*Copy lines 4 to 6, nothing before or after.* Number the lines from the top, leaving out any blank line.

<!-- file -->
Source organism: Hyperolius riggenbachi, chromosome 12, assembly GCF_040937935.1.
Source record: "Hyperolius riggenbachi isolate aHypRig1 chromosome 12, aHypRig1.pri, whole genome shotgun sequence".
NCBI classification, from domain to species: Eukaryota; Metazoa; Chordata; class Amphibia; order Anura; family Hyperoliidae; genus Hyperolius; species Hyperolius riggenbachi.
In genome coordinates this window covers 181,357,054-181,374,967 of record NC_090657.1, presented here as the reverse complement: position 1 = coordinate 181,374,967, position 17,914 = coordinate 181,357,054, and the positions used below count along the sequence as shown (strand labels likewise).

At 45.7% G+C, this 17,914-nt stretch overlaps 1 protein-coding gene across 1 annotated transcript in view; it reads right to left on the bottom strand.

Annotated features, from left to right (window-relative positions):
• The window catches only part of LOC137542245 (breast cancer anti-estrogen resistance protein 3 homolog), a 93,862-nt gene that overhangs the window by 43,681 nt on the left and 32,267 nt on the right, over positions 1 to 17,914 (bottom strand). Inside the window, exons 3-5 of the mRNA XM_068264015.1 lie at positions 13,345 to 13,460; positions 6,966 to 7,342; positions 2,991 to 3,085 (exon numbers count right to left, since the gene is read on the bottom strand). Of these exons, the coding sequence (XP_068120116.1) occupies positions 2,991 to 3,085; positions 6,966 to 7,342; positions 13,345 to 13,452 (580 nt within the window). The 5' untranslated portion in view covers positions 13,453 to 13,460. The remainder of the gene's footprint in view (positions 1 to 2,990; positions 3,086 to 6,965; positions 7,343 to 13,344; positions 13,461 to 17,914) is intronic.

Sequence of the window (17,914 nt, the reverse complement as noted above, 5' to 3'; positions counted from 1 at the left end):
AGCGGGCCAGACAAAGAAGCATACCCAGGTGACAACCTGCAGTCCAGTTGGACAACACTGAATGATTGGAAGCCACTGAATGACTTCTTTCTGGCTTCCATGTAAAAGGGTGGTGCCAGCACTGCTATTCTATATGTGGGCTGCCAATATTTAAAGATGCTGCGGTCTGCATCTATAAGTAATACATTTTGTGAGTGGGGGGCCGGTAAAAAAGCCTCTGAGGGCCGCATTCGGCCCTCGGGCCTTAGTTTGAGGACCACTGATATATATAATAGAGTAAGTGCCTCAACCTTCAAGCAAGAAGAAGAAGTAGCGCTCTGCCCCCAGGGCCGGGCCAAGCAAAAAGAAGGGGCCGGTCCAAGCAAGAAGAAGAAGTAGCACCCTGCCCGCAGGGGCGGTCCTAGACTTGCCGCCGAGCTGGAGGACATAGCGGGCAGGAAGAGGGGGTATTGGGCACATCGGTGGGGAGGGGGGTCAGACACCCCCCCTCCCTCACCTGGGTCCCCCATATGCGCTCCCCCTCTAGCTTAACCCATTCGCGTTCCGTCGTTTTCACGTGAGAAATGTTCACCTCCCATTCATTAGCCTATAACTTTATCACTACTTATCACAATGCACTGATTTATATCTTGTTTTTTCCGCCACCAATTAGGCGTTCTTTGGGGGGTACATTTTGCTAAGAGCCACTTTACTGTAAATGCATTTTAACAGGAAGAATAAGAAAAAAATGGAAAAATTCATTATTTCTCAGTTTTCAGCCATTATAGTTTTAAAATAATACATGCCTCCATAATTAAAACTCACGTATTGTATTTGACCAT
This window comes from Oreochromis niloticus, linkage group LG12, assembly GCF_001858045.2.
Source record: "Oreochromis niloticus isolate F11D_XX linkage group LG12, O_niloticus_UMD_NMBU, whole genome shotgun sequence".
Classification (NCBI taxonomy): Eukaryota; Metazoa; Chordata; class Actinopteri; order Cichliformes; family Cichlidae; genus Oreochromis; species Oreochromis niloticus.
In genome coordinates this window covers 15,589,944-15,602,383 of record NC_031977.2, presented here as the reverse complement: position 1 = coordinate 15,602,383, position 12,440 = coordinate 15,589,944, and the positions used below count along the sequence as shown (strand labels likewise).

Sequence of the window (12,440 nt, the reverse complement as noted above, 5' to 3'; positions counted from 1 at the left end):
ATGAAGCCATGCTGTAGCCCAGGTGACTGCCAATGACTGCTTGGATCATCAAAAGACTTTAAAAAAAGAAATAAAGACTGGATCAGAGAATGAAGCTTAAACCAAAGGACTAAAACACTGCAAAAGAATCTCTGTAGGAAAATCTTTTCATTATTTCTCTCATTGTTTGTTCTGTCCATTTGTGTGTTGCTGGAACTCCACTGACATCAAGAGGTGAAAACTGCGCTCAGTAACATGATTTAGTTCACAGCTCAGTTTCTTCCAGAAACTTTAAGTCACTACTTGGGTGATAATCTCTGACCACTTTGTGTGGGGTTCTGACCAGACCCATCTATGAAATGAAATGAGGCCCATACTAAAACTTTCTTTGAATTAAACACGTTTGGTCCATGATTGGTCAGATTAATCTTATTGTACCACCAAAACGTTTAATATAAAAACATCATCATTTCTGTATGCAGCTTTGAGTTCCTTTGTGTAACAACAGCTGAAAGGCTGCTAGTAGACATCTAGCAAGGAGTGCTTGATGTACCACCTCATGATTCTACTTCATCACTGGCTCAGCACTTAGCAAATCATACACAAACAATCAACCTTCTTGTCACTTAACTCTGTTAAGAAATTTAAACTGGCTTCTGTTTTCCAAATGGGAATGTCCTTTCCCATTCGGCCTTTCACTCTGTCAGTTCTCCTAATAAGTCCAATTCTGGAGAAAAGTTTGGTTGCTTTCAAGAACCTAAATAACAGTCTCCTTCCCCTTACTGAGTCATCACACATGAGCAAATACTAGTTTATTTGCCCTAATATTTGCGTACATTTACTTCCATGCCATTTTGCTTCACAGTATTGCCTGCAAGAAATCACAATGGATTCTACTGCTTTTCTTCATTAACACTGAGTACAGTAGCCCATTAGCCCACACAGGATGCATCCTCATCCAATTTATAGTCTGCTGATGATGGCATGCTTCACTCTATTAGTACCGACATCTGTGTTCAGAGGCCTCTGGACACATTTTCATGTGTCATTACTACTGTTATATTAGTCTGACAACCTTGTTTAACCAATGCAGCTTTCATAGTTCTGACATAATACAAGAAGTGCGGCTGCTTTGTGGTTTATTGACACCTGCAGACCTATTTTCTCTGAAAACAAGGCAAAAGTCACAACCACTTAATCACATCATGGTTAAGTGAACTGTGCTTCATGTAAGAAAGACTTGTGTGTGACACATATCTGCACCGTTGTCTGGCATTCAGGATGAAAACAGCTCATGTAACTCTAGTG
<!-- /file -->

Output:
In genome coordinates this window covers 181,357,054-181,374,967 of record NC_090657.1, presented here as the reverse complement: position 1 = coordinate 181,374,967, position 17,914 = coordinate 181,357,054, and the positions used below count along the sequence as shown (strand labels likewise).

At 45.7% G+C, this 17,914-nt stretch overlaps 1 protein-coding gene across 1 annotated transcript in view; it reads right to left on the bottom strand.

Annotated features, from left to right (window-relative positions):